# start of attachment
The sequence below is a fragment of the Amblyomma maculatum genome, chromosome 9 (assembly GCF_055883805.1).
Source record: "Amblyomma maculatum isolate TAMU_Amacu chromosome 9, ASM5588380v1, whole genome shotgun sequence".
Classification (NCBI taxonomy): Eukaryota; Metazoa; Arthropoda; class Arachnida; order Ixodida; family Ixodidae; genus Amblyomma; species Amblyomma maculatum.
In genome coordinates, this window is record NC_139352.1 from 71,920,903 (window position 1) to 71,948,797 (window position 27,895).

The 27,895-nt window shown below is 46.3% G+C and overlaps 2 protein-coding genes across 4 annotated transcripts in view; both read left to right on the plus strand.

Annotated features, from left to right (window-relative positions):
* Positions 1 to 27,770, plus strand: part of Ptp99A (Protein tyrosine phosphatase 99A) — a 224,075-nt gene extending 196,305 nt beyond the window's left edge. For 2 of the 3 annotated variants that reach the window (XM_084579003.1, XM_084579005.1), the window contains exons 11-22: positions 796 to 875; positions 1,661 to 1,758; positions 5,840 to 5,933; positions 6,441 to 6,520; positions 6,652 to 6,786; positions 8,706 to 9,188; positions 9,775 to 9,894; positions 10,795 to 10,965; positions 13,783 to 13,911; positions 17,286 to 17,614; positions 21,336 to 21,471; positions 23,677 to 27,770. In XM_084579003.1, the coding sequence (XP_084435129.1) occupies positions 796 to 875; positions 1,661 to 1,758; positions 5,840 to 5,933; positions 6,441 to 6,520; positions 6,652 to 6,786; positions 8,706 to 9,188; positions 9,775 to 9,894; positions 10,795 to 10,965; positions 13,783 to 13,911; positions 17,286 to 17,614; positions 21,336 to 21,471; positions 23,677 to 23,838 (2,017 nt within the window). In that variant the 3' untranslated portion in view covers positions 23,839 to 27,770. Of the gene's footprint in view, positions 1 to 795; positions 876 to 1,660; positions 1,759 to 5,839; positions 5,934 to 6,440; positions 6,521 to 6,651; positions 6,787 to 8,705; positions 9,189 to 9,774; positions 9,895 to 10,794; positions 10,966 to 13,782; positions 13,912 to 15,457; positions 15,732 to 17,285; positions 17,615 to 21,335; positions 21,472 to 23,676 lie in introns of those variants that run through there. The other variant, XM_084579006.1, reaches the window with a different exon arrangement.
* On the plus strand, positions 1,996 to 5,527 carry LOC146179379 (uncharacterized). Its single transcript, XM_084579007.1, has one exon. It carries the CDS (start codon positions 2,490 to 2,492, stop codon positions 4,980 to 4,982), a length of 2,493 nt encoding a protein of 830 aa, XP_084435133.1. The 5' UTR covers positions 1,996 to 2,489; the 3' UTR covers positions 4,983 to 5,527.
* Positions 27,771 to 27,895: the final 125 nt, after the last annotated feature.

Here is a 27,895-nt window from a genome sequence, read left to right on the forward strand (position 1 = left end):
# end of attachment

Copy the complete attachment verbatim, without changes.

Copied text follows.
The sequence below is a fragment of the Amblyomma maculatum genome, chromosome 9 (assembly GCF_055883805.1).
Source record: "Amblyomma maculatum isolate TAMU_Amacu chromosome 9, ASM5588380v1, whole genome shotgun sequence".
Classification (NCBI taxonomy): Eukaryota; Metazoa; Arthropoda; class Arachnida; order Ixodida; family Ixodidae; genus Amblyomma; species Amblyomma maculatum.
In genome coordinates, this window is record NC_139352.1 from 71,920,903 (window position 1) to 71,948,797 (window position 27,895).

The 27,895-nt window shown below is 46.3% G+C and overlaps 2 protein-coding genes across 4 annotated transcripts in view; both read left to right on the plus strand.

Annotated features, from left to right (window-relative positions):
* Positions 1 to 27,770, plus strand: part of Ptp99A (Protein tyrosine phosphatase 99A) — a 224,075-nt gene extending 196,305 nt beyond the window's left edge. For 2 of the 3 annotated variants that reach the window (XM_084579003.1, XM_084579005.1), the window contains exons 11-22: positions 796 to 875; positions 1,661 to 1,758; positions 5,840 to 5,933; positions 6,441 to 6,520; positions 6,652 to 6,786; positions 8,706 to 9,188; positions 9,775 to 9,894; positions 10,795 to 10,965; positions 13,783 to 13,911; positions 17,286 to 17,614; positions 21,336 to 21,471; positions 23,677 to 27,770. In XM_084579003.1, the coding sequence (XP_084435129.1) occupies positions 796 to 875; positions 1,661 to 1,758; positions 5,840 to 5,933; positions 6,441 to 6,520; positions 6,652 to 6,786; positions 8,706 to 9,188; positions 9,775 to 9,894; positions 10,795 to 10,965; positions 13,783 to 13,911; positions 17,286 to 17,614; positions 21,336 to 21,471; positions 23,677 to 23,838 (2,017 nt within the window). In that variant the 3' untranslated portion in view covers positions 23,839 to 27,770. Of the gene's footprint in view, positions 1 to 795; positions 876 to 1,660; positions 1,759 to 5,839; positions 5,934 to 6,440; positions 6,521 to 6,651; positions 6,787 to 8,705; positions 9,189 to 9,774; positions 9,895 to 10,794; positions 10,966 to 13,782; positions 13,912 to 15,457; positions 15,732 to 17,285; positions 17,615 to 21,335; positions 21,472 to 23,676 lie in introns of those variants that run through there. The other variant, XM_084579006.1, reaches the window with a different exon arrangement.
* On the plus strand, positions 1,996 to 5,527 carry LOC146179379 (uncharacterized). Its single transcript, XM_084579007.1, has one exon. It carries the CDS (start codon positions 2,490 to 2,492, stop codon positions 4,980 to 4,982), a length of 2,493 nt encoding a protein of 830 aa, XP_084435133.1. The 5' UTR covers positions 1,996 to 2,489; the 3' UTR covers positions 4,983 to 5,527.
* Positions 27,771 to 27,895: the final 125 nt, after the last annotated feature.

Here is a 27,895-nt window from a genome sequence, read left to right on the forward strand (position 1 = left end):